San Francisco Housing Market Expected to Cool Off in 2017

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San Francisco Housing Market Expected to Cool Off in 2017

October 03, 2016

 There’s good news in store for San Francisco residents who have become all too used to rapidly rising rents and home prices. The last 12 months have seen rents and home prices in the San Francisco Bay area cool down considerably, from the high of 15% to 17% to 5% to 6%. That is impressive, and experts predict the cooling off period to last at least for the next three years.

This is certainly good news for you if you’ve wanted to buy real estate in San Francisco USA online for a while now, but were put off by the high prices.

There’s a simple reason why prices have cooled off in recent months. There has been an increase in the number of homes and apartments for sale in San Francisco. An estimated 12,300 new rental units have come up in 2016, up from just 7,000 units in 2015 and around 6,700 in 2014.

Tenants have a lot of options in the rental market today and can afford to pick and choose. Many landlords in San Francisco are now offering fabulous incentives to prospective tenants such as discounts on the rent, free stay for four to six weeks a year and even free rides to the workplace.

So what explains this sudden turnaround? Trulia Chief Economist Ralph McLaughlin has an answer: “Your average buyer can’t afford a home. As buyers pull back because of price-induced reasons, there is less competition for homes, and so price growth moderates.

Now, this doesn’t mean the housing market in San Francisco has become a laggard all of the sudden. A year-on-year growth in real estate prices of 5% to 6% is nothing to be scoffed at. Most cities in the United States would love for property prices to rise at this rate.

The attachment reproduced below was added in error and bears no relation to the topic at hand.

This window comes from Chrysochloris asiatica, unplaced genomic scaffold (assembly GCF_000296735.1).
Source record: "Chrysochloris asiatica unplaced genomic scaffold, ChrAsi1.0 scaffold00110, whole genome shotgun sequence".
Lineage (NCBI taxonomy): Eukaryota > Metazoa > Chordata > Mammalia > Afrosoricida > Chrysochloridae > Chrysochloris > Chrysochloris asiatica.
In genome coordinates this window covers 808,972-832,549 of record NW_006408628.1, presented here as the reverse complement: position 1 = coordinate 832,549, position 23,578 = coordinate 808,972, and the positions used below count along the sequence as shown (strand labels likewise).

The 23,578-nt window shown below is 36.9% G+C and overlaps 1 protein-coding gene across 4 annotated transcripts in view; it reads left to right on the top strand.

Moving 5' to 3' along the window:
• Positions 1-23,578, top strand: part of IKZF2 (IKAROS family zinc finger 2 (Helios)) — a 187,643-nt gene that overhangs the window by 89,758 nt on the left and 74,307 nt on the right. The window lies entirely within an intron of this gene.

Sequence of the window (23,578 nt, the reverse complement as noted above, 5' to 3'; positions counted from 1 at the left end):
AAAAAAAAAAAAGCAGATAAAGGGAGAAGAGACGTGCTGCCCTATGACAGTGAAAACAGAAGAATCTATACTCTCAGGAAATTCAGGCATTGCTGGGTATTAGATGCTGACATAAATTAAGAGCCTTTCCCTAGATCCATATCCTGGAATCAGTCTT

But it’s slow for the Bay Area, which has been described as the least affordable area in the United States. An average home costs $1.15 million here and apartment rents hover at around $4,500 a month.

As McLaughlin explains, “If you look over the last 30 years at the largest markets in the US and you look at prices, the two markets that have seen the biggest increases over the last 30 years have been San Francisco and San Jose. If you were a homeowner, and if you bought the median home in San Francisco in 1986, and you just finished paying off your mortgage, you would have gained about $900,000 in value. Similarly, in San Jose, you would have gained $750,000 in value.”

So even today, a property growth of 5% to 6% in San Francisco is more impressive than what you get in Dayton, Ohio; Fort Worth, Texas; or Chicago, Illinois. Had you purchased a property in any of these places in 1986 at the median price back then, you would only gain $50,000 at best.

So homeowners will always make money over their investment in properties in San Francisco. Any cooling down of home prices and rents is healthy. In this, San Francisco shares a lot in common with other dynamic housing markets such as New York, Denver and Los Angeles.